The more I think about it, the less sense it makes to me. On Saturday, there was a planned Tea Party rally to take place at the King Street side of the Wisconsin Capitol. It was the usual "tax day" event, made special by the appearance of Sarah Palin and also because the Capitol has been dominated over the last 2 months by intense anti-GOP/anti-conservative protesters. In fact, it was quite nervy of Sarah to show up in this town, which, even in quieter times, Republicans avoid if they can. I've been living here since 1984, and I don't remember any GOP presidential candidates ever stopping in for a rally. (By contrast, Obama has held huge rallies here twice.)
The anti-Tea party people had a rally planned for the opposite side of the Capitol, at State Street. Here's some video, shot by Meade and me, the first half of which shows the State Street rally, where the audience is able to assemble and listen to their speakers. In the video, you see a poet named Josh Healey who is mocking Sarah Palin. (What if Scott Walker and Sarah Palin had a baby?) No one is heckling him or interfering with his presentation.
At 1:55 in the video, we're suddenly at the other side of the Capitol, midway through Sarah Palin's speech, in a crowd that contains people who want to hear the speech and people who are trying to deny them that privilege. Watch:
At 2:09, you see a man in a black and yellow jacket pointing and yelling "shame, shame." After a cut, switching from Meade's camera to mine, you see this man directly in front of me. The black in the upper left corner is the brim of my hat. He had been shouting right behind me as I tried to listen to Palin, and I turned to include him in my video. He thinks he can deny me the right to show his face on camera as the person who was most interfering with my hearing the speech. The cut at 2:22 is the switch from my camera to Meade's, Meade having just arrived at my side.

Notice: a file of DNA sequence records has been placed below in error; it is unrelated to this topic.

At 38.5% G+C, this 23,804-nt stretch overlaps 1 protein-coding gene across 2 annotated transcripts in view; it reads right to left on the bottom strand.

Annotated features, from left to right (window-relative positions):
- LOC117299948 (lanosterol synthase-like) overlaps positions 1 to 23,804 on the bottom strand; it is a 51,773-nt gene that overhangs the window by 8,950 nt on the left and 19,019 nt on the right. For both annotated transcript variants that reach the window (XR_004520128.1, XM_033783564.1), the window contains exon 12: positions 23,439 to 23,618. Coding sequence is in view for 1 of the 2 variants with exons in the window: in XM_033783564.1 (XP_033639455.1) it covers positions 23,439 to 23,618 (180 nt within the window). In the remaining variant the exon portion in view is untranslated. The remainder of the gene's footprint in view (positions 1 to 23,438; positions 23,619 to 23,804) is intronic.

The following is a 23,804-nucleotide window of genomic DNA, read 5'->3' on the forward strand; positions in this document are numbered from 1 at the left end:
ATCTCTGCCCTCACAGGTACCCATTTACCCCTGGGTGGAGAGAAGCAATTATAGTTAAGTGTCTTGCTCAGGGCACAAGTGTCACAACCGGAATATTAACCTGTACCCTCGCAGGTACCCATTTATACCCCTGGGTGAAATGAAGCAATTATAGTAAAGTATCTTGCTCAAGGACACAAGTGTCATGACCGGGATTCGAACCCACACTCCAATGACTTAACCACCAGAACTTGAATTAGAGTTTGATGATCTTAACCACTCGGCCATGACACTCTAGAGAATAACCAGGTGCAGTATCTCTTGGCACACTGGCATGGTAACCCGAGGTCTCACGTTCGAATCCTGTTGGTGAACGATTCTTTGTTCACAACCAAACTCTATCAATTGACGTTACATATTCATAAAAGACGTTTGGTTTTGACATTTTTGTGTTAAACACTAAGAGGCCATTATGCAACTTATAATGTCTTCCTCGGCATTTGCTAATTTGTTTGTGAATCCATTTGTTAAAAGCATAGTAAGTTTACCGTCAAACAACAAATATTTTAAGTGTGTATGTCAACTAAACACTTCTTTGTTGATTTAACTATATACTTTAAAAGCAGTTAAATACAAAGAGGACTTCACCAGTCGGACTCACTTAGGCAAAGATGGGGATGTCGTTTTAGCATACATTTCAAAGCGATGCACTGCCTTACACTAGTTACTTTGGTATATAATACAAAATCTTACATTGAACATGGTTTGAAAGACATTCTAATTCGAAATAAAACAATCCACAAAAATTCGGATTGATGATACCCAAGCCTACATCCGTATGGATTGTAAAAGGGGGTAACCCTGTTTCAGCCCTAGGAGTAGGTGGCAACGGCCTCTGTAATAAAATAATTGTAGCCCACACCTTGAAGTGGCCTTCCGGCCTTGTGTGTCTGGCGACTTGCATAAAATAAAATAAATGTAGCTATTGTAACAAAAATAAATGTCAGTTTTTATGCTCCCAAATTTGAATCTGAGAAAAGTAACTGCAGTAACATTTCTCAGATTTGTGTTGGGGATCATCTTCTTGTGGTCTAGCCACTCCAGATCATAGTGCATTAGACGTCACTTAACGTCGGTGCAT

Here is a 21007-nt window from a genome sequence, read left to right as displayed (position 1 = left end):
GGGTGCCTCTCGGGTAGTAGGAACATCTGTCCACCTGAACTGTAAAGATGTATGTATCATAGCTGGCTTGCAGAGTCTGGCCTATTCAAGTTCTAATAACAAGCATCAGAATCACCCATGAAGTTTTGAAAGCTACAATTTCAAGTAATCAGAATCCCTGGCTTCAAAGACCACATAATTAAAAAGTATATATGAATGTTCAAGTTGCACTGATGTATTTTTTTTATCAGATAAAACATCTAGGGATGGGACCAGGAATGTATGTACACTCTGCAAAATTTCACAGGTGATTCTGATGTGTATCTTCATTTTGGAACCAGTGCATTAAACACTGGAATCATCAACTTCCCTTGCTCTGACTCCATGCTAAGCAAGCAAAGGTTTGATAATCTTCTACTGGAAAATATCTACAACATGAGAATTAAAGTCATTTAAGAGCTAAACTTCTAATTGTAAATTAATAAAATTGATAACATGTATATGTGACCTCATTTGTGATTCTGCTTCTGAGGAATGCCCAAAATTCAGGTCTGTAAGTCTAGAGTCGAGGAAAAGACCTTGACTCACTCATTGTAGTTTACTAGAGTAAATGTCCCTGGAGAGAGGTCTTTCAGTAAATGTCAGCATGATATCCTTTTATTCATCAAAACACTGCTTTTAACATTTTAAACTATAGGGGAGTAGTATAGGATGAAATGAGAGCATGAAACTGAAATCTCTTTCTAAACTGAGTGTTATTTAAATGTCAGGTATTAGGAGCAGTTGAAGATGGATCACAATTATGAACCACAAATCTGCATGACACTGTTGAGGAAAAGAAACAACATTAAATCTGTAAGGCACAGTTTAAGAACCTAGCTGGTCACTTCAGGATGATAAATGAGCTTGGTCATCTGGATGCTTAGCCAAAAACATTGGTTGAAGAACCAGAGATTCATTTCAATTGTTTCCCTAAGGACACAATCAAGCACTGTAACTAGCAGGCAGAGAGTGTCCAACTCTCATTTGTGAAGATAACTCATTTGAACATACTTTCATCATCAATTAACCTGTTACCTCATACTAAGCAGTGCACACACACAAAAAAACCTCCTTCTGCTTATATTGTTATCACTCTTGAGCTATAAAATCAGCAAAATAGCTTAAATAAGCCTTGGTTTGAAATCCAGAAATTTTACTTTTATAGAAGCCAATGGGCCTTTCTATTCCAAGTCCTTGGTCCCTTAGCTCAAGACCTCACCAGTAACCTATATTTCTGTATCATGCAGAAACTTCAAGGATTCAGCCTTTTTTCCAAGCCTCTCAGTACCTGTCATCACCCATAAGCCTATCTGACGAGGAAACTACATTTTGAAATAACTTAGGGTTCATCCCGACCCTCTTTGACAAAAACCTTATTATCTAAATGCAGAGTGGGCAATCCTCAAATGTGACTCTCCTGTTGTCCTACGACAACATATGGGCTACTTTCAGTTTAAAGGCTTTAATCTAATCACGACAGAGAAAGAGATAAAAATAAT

At 2:25, the man says "I will knock those cameras out of your hands." Meade says, "No, you won't That would be assault." (Question: What do the letters CPD on the side of the man's hat stands for? )Clearly visible at 2:58.)) He tries to block my view with his hands and yells, "You're here to see the damned rally. Turn around and watch it." And he goes back to yelling "shame," as if I could listen to a speech with a guy yelling "shame" right behind me. Eventually, our cameras cause him to shrink back into the crowd.
Then you can see, there are people yelling "liar, liar" right next to me. The noise of vuzuvelas and "booooooo" seems to come from everywhere. Even though we are near a loudspeaker, you can barely hear Palin.
Now, my question is: What is the argument that making that noise was a worthy and good thing to do? I know these protesters believe they are the good people with the right values. So explain this to me. Now, any crowd is diverse. Maybe there were respectful anti-Palinistas. Maybe the local Madison folk were polite and the rude ones were from out of town, perhaps Chicago. Maybe the letter "C" on that man's hat stood for Chicago. CPD. Chicago PD. I don't know. You tell me. Anyone could have a CPD hat.